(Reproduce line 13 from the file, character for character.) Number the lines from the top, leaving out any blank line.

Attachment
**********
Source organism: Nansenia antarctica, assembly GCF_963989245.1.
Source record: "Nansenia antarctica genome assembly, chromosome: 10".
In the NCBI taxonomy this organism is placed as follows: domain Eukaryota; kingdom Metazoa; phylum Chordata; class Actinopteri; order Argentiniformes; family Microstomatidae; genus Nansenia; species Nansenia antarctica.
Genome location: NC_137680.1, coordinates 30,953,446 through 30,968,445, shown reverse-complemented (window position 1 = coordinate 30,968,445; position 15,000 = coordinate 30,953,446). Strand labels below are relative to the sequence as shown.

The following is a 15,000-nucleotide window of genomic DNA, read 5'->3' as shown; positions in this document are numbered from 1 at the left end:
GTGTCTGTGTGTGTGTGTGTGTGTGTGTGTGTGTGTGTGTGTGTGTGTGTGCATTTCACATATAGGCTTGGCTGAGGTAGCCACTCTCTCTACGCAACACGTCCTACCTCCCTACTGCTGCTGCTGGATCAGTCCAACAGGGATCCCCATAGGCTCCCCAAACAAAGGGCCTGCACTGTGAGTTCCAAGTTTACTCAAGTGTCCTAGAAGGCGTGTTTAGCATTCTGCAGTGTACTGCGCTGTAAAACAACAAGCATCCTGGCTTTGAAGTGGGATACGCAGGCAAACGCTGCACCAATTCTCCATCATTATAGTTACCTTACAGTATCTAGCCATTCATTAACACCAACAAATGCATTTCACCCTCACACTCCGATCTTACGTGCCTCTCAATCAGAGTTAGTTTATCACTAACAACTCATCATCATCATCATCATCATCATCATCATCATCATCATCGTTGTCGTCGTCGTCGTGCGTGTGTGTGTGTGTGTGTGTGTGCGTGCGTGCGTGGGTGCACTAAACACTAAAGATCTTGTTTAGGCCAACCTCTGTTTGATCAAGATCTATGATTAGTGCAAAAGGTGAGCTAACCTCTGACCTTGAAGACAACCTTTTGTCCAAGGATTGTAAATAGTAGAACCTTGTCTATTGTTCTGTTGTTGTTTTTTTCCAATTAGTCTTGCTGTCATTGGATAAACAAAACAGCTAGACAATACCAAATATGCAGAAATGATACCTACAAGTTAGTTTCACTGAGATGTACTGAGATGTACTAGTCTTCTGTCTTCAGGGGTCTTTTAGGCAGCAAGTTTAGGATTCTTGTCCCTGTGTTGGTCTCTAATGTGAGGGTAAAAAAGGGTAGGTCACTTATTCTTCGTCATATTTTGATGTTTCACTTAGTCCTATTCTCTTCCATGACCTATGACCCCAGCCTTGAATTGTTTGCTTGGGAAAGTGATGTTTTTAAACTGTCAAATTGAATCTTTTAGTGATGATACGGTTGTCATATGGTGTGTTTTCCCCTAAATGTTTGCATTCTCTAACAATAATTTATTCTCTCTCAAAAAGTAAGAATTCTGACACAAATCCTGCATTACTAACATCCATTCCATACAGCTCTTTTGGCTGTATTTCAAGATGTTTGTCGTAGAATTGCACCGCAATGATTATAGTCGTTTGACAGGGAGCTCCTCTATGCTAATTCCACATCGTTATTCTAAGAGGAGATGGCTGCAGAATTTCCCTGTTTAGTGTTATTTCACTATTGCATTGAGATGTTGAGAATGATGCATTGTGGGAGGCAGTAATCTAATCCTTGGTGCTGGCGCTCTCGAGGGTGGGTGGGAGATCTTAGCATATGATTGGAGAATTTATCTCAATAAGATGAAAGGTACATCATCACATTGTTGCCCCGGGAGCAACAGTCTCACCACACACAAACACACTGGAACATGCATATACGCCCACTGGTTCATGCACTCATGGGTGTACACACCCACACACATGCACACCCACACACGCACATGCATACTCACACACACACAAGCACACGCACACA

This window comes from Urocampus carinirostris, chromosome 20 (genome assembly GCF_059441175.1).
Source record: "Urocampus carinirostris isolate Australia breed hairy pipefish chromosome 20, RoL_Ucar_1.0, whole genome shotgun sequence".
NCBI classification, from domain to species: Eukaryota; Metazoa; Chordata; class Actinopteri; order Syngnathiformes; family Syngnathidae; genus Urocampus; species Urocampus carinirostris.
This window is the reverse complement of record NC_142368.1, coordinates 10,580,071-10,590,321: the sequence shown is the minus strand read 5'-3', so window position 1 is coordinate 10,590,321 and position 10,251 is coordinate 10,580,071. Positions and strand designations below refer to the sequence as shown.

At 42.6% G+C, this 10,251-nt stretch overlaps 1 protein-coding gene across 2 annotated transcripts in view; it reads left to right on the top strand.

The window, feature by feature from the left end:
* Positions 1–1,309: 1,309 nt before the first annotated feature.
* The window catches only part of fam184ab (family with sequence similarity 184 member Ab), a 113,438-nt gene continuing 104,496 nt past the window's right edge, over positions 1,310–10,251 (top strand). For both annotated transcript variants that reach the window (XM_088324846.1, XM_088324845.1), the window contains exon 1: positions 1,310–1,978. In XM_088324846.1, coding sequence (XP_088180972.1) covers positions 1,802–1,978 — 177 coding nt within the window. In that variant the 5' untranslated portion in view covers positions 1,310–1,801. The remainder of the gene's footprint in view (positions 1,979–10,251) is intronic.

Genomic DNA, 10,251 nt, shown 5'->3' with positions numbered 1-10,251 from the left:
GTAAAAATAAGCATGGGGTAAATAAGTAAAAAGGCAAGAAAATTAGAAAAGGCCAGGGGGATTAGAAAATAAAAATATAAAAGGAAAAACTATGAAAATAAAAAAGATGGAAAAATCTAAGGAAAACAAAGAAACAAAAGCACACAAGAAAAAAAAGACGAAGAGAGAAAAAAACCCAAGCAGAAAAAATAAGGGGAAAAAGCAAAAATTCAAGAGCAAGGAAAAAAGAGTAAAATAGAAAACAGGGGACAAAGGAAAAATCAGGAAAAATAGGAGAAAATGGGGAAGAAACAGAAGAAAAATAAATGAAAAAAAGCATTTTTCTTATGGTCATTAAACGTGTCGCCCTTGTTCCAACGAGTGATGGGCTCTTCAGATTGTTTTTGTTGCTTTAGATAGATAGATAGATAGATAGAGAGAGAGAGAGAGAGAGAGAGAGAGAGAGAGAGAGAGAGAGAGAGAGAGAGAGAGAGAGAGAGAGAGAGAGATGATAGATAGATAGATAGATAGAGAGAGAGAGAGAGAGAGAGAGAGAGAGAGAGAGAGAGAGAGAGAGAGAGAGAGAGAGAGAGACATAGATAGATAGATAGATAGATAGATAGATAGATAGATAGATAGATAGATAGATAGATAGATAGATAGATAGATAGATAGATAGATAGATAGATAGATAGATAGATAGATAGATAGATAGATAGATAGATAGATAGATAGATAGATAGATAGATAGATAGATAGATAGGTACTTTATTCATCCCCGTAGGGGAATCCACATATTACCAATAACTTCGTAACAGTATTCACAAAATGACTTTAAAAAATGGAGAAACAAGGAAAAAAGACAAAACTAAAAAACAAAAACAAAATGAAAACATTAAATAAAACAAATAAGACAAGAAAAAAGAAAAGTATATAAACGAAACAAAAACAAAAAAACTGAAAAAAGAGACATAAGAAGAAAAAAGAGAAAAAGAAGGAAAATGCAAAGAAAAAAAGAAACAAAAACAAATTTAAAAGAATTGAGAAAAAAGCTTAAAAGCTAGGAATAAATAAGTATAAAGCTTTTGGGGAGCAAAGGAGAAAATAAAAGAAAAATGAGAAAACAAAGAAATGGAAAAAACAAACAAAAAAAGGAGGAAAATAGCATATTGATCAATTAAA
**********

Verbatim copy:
* Positions 1–1,309: 1,309 nt before the first annotated feature.